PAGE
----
31
Mar 09

Complex Semiotics of Music Videos, Pt. Zzzzzz

FT/17 comments • 1,071 views

Music videos: what a pile of shit, eh? Well, not always, obviously but more often than not they’re a cheap set of cliches thrown together for a song that’s not that far off that description and generally rubbish and boring, the only distractions being that someone might be writhing around sexily somewhere in the background.

There’s not a lot I could say about them that hasn’t been said before, particularly in terms of gender politics and yet sometimes, whilst I’m lying prone on my parents’ settee wondering why this time of the morning has to exist and watching 4Music, I’m gripped by an urge to rage and by about 11pm this rage occasionally takes on textual shape and form.

The particular music video cliche or staple or whatever bothering me currently is female violence. I was watching the devilishly attractive video to Taking Back My Love’ by Lovely Enrique and the equally Lovely Ciara and was surprised by how actually physically violent he gets there. Not because I was all ‘noez omgz this is glamourising domestic violence’ because Enrique looks like far too much of a wet cloth for that but because I was surprised there was actually a man trashing shit in a video for once. Not that Ciara doesn’t trash equal or greater quantities but we’ll get back to that later.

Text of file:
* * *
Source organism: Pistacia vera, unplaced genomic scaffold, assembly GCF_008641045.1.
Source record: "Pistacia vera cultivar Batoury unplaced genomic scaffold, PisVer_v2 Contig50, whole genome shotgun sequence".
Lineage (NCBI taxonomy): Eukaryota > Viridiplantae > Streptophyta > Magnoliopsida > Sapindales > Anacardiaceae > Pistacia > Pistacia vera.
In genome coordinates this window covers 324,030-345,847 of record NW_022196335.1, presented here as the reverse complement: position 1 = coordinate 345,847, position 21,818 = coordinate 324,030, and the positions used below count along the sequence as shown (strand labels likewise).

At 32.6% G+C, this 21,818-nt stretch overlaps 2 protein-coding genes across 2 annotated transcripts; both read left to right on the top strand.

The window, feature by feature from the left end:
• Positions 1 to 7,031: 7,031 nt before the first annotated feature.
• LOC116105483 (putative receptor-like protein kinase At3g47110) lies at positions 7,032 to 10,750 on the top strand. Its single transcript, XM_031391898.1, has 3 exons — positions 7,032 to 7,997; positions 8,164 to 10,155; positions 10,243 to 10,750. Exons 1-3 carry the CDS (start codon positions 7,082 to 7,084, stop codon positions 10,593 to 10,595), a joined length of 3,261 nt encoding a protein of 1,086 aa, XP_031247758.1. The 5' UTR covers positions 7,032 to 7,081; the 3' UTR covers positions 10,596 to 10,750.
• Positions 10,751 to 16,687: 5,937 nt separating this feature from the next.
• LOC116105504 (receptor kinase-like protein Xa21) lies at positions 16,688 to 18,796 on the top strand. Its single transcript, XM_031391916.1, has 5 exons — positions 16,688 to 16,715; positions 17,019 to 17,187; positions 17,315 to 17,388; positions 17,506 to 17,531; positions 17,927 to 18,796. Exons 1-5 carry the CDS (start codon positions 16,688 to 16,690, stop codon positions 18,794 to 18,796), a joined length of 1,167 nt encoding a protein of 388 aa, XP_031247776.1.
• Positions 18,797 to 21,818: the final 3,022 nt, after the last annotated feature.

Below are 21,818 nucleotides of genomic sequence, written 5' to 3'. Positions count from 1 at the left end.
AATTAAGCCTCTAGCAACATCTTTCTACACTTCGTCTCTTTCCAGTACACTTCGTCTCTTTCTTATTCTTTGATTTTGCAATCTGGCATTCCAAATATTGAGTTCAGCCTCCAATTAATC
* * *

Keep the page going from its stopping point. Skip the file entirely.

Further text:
Let’s get conspiracy-theory based about this for a second: what if there was this huge, international industry known as “music” and this was largely male-dominated in its upper echelons? What if there was a wave of female artists, often particularly fiercely determined owing to the male-dominated nature of the industry, who gradually evolved a sort of ‘angry girl’ collective persona which subsequently began to personify “strong female” as far as sappy idiots commentating on the industry were concerned? What if these sappy idiots, in collaboration with the upper echelons of the industry itself, then all agreed that what looked strong in females was commiting acts of violence or threatened violence (eg: vase-chucking) against or towards males in music videos because this “showed that they wouldn’t take it lying down?”